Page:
SB 19: A bill preserving union jobs at all costs
A bill sitting on Gov. Bruce Rauner’s desk is all about preserving union jobs – placing union priorities above the people of Illinois.
One example: absolute job security even in the face of Illinois’ financial turmoil.
In fact, a bill currently sitting on Gov. Bruce Rauner’s desk would force the state to pay for union jobs even if those jobs are no longer necessary.
Senate Bill 19 amends state law related to the Illinois Department of Corrections, or IDOC. The bill includes an incredibly broad provision that prohibits the state from decreasing the number of medical or health services workers in IDOC below the number of those employed as of Jan. 1, 2016. This means the number of medical employees at IDOC cannot go below a certain level even if the prison population declines.
SB 19 bill is all about union power. And the Illinois Nurses Association – the union representing IDOC nurses – hasn’t even tried to hide its priorities. During testimony before the House Labor & Commerce Committee, an INA representative declared, “We want to guarantee these nurses keep their jobs.”
This isn’t the first time INA has pushed a bill that benefits the union over inmates and taxpayers. INA pushed a similar bill last session, but SB 19 goes even farther than its predecessor in preserving union jobs at all costs. But like last session’s bill, SB 19 should meet a similar fate: The bill should be vetoed.
Similar bill, broader application: SB 19 would prohibit any decrease – ever – in medical staffing
In 2016, INA pushed House Bill 5104, which prevented the state from subcontracting certain health services if it would result in fewer medical workers in IDOC than were present as of Jan. 1, 2016. It didn’t matter if the prison population dropped; under the bill, the state could not lower the number of IDOC employees if the state subcontracted any of the medical employees’ work.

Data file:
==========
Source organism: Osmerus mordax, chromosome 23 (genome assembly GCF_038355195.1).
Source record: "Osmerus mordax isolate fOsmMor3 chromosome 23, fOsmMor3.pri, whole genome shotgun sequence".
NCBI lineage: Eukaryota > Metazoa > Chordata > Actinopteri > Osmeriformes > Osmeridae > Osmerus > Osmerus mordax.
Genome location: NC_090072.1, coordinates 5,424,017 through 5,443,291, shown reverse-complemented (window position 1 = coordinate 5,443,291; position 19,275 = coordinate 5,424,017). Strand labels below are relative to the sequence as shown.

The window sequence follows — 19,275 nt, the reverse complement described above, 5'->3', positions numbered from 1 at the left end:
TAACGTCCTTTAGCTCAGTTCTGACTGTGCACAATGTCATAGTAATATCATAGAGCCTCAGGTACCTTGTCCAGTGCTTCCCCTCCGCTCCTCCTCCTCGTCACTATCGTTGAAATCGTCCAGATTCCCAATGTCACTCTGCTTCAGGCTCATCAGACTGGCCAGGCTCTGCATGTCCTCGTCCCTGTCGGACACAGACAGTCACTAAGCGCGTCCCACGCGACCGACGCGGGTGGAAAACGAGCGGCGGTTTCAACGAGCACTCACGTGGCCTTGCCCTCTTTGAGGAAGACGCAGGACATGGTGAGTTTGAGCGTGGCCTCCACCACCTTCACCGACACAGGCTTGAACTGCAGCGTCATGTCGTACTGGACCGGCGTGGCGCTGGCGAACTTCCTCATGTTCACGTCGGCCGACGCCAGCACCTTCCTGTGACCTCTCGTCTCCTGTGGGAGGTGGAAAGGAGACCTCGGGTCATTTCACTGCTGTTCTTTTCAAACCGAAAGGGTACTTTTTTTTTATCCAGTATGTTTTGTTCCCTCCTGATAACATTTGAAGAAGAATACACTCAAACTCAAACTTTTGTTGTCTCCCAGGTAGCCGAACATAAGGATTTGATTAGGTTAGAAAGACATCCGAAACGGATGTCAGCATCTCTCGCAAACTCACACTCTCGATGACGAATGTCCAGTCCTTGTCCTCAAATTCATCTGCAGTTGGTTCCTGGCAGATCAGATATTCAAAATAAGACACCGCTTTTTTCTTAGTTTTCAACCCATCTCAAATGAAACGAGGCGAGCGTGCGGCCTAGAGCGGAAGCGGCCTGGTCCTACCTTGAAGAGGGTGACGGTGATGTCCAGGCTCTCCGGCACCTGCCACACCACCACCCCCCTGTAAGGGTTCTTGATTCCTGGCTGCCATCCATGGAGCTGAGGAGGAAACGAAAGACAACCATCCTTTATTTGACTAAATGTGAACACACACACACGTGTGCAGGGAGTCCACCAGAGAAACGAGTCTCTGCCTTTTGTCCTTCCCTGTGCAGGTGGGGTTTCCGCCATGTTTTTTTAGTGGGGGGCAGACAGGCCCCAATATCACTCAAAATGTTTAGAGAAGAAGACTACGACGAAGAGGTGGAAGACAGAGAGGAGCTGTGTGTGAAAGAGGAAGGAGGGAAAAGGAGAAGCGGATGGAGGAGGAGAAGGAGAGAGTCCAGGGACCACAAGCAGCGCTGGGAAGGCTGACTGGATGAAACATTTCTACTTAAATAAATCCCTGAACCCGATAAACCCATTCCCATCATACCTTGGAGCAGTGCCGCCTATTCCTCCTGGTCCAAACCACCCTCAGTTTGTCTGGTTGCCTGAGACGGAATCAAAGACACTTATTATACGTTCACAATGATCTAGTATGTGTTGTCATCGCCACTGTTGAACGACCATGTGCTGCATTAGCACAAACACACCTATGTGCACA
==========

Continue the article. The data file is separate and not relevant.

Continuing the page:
INA’s priorities in pushing HB 5104 were clear. INA had already tried to push through subcontracting limitations in contract negotiations with the state. When INA did not achieve its goal through negotiations, it made an end run around the bargaining process and went to the General Assembly to get what it wanted through HB 5104.
Once again, INA is pushing a bill with the intent to preserve union jobs, this time through SB 19.
But while SB 19 includes similar language prohibiting any subcontracting of services if the result would be lowering the number of IDOC employees, it also includes the following additional language:
Notwithstanding any other law to the contrary, the Department shall not reduce the number of Department employees whose employment is related to the provision of medical or mental health services lower than the number of Department employees on January 1, 2016 whose employment is related to the provision of medical or mental health services.
There is no language qualifying or limiting that prohibition. It is not tied to subcontracting. It completely prohibits the state from ever lowering the number of medical employees below that employed Jan. 1, 2016, for any reason.
So even aside from subcontracting, the state could never lower the number of IDOC employees providing medical services – even if the prison population drops dramatically.
History should repeat itself: Rauner should veto SB 19
Like HB 5014, SB 19 is bad for both inmates and taxpayers. It prevents the state from providing inmates with the best health care at the most affordable cost to the state’s taxpayers – all for the sake of maintaining existing state-worker payrolls, even if those jobs are no longer needed.
In 2016, Rauner vetoed HB 5104, and the House of Representatives was unable to override the veto.
Now SB 19 sits on Rauner’s desk. He has until approximately June 6 to sign or veto the bill. As he did with HB 5104, Rauner should veto SB 19. And the General Assembly should let that veto stand.